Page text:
In the months since Dallas School District leaders agreed to allow a transgender student to use the boys bathroom, parents in the rural Oregon community have prayed and protested.
Tuesday night, in front of a crowd of 250, the school board invited lawyers to explain publicly. What would happen, board members asked, if they barred transgender students from using the bathrooms they want to use?
You will be sued, lawyers from Salem-based Garrett Hemann Robertson said, as a district and perhaps as individuals. You will spend six figures fighting it — hundreds of thousands of dollars that should be spent in classrooms.
And you will lose.
“There is real liability,” said attorney Paul Dakopolos, “in not following the law.”
Districts across the country, including many in Oregon, have wrestled over decisions about which locker rooms and lavatories transgender students should use. Oregon Department of Education officials plan to issue rules on the issue next month. In Dallas, a town of 15,000 30 minutes west of Salem, the debate began last fall when a transgender student asked to use the boys locker room.
District administrators spent “countless hours,” board chair Lu Ann Meyer said Tuesday night, calling lawyers and other districts. Lawyers told Dallas board members that enforcement of federal Title IX regulations had changed “significantly” in recent years: The law passed in 1972 to ensure women had equal access to education now protects transgender students from discrimination.
Dallas administrators agreed to let the 14-year-old freshman begin using the boys locker room in November.
Parents and students packed a December meeting to complain. Students signed petitions protesting the policy. A few asked to be removed from the transgender student’s PE class. Parents met for prayer sessions, asking God to help board members change their mind. They did their own research, reading court decisions from across the country about transgender students. The law didn’t seem so clear to them.
It’s true, Dakopolos said Tuesday night, that courts have issued conflicting verdicts. In Virginia, a U.S. District Court district court judge ruled that a transgender teenager did not have the right to file an injunction under Title IX.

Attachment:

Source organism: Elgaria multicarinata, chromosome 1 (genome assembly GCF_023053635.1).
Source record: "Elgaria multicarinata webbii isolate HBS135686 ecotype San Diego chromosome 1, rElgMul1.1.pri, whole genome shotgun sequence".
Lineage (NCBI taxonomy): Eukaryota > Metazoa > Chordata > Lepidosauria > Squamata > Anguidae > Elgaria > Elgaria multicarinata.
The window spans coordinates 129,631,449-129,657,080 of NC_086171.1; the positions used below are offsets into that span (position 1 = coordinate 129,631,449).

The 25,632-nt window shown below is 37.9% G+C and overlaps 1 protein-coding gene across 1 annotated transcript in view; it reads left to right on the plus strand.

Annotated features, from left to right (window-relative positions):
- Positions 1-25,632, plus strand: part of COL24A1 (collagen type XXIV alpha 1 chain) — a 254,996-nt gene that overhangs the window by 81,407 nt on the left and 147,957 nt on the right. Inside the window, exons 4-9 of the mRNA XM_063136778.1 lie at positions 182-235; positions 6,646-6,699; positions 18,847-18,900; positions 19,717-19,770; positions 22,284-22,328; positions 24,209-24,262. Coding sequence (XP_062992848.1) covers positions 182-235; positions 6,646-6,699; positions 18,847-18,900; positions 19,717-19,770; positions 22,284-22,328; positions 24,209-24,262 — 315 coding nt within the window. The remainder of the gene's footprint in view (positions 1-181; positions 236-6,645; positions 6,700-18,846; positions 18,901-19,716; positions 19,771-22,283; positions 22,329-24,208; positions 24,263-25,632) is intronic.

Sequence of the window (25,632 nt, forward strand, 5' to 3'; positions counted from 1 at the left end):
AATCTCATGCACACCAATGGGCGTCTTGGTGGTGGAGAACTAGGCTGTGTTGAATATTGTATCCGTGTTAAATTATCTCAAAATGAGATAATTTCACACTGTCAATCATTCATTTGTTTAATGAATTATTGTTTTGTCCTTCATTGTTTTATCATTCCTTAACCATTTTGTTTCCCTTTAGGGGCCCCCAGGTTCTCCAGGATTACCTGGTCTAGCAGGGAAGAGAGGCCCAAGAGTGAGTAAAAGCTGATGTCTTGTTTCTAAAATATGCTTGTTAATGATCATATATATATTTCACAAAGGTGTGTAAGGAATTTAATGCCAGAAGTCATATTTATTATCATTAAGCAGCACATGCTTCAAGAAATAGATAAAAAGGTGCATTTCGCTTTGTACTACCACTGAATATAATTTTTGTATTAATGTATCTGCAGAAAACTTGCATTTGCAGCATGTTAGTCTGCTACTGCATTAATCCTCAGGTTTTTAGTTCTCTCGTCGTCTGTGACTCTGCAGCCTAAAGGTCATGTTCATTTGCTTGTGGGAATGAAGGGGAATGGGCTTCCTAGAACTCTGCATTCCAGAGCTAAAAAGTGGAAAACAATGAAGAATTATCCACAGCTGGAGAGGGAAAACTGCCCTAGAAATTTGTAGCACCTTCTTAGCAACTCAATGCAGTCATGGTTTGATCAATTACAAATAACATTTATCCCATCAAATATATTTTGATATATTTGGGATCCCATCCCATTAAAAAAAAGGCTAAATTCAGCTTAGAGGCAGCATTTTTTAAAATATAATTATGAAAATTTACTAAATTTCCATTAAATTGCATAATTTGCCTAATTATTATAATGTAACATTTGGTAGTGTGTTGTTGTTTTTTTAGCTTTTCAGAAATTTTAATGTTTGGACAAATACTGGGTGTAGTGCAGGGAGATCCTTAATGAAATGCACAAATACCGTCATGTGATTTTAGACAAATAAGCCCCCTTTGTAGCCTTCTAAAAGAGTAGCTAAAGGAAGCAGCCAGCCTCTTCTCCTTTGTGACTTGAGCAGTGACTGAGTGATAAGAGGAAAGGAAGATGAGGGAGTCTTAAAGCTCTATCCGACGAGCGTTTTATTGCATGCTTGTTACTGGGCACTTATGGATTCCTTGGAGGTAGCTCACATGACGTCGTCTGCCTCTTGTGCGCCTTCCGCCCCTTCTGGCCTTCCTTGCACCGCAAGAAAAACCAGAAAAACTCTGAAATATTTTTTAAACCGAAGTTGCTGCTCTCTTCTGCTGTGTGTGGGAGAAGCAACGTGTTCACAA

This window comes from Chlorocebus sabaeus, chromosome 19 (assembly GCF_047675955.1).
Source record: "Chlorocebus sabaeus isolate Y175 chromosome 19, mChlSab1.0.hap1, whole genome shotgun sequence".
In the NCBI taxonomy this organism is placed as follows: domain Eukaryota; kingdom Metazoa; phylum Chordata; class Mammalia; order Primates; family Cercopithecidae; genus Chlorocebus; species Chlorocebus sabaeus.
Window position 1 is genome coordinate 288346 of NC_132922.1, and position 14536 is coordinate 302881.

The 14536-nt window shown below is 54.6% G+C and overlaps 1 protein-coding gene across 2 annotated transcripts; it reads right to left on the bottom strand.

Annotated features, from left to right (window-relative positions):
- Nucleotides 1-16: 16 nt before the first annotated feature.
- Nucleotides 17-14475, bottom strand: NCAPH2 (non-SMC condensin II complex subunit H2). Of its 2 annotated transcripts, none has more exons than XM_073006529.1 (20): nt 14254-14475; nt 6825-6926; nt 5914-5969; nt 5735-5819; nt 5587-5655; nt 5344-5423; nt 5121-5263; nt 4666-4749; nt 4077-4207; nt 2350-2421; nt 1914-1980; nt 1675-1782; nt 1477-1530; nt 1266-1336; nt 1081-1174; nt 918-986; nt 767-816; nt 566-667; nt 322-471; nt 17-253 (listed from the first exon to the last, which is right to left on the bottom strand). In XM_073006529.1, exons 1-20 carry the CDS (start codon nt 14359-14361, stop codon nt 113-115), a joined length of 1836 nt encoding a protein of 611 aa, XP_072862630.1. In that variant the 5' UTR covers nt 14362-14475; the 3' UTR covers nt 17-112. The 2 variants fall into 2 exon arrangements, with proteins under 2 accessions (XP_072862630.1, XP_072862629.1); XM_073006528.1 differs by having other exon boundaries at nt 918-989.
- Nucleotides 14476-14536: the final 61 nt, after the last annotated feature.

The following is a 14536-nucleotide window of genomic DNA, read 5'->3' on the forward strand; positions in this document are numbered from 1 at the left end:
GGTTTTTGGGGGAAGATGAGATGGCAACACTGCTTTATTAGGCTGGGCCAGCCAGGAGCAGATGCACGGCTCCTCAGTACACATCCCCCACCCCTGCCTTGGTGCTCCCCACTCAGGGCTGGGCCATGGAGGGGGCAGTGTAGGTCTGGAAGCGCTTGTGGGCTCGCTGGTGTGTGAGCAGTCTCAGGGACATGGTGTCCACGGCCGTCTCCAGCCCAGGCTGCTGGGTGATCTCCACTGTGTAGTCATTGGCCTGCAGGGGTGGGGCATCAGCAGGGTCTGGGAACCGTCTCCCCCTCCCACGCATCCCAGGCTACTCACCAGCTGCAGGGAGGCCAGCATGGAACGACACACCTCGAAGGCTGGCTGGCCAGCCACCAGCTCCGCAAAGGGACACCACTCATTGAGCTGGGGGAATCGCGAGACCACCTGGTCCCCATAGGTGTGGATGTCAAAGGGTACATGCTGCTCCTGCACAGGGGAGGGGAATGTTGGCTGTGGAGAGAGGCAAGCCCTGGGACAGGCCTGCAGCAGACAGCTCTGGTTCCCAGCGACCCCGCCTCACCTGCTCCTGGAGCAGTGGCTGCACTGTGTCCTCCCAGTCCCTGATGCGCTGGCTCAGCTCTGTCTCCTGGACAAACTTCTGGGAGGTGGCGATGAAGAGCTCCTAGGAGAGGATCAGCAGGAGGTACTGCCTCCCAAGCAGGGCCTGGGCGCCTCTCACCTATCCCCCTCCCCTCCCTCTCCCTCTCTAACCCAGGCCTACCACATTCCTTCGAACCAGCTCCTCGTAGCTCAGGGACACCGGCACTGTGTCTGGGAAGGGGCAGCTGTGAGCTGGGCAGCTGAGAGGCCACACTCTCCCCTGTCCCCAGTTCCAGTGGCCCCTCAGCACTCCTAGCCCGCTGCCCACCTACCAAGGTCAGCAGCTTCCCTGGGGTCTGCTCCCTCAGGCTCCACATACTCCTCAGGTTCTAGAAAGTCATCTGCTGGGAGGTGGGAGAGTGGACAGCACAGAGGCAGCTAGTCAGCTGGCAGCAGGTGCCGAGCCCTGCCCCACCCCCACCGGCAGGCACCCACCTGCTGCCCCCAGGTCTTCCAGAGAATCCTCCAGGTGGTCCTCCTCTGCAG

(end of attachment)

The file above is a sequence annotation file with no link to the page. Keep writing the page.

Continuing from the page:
“I think it’s important as we throw around case law tonight to remember that we’re in Oregon,” Dakopolos said. “Oregon law is different than a lot of the states that have reached these decisions. We’re in the 9th Circuit. That circuit is headquartered in San Francisco. It’s known as a more liberal federal circuit. That’s just the reality in which we live.”
Kelly Noor, an attorney who works with Dakopolos, said that while no Oregon court has addressed transgender student rights, her firm believes federal and state laws would protect those students. And the U.S. Department of Education’s Office of Civil Rights set a precedent in November when it ruled that an Illinois school district violated Title IX when administrators prevented a transgender female from using the girls’ facilities.
Parents, in questions they submitted Tuesday via note cards, asked the lawyers why a transgender student’s rights trumps their religious rights. They don’t, the attorneys explained. The district has to respect the rights of all students.
If a student objects to sharing a locker room with a transgender student, Dallas High School administrators allow those students to undress somewhere else. The principal can also change a student’s schedule so he takes PE during a different period.
Still, parents yelled from the audience that they feared their kids would not be safe.
“Can you guarantee,” one wrote, “that my seventh-grade daughter is safe to change and shower in a girls locker room while a grown man who claims to be a transgender decides to use the same locker room at the same time?”
Dallas High principal Steve Spencer said he had hired a new staff member to supervise the girls locker room.
The Dallas School Board could listen to parents and decide to challenge the federal Department of Education, Dakopolos said, by not allowing transgender students to use the bathroom they prefer.
“Then get sued,” Dakopolos said. “You can challenge them in court. You’d probably lose that fight. If someone doesn’t sue you, you can tell (the federal department’s Office of Civil Rights) that you’re not going to follow their rules. Then you can get involved in an OCR complaint, and you can go through an investigation. You won’t win that either. Their rules are the rules. They’re not going to change them because you disagree with them.”
When a school board breaks “known law” to discriminate against a student, Dakopolos said, individual board members can also be held personally liable. If they refused to admit students of color, for instance, parents could sue each board member individually. The rights of transgender students aren’t as well established as those of ethnic minorities, Dakopolos said, but that liability could come to pass.
Of course, Dallas parents who object to the policy could always opt to sue the district, too.
“All you need is about a $500 filing fee,” Dakopolos said. “I suppose here the claim would be that the school district, by following what we understand to be the law, violates the privacy rights of students by making them uncomfortable in being in a locker room or the restroom. I think that’s a largely untested right in Oregon. We’ve seen case decisions where a judge talks about a student right of privacy. I think it’s an interesting argument. I just don’t think it would go very far in a court in Oregon.”
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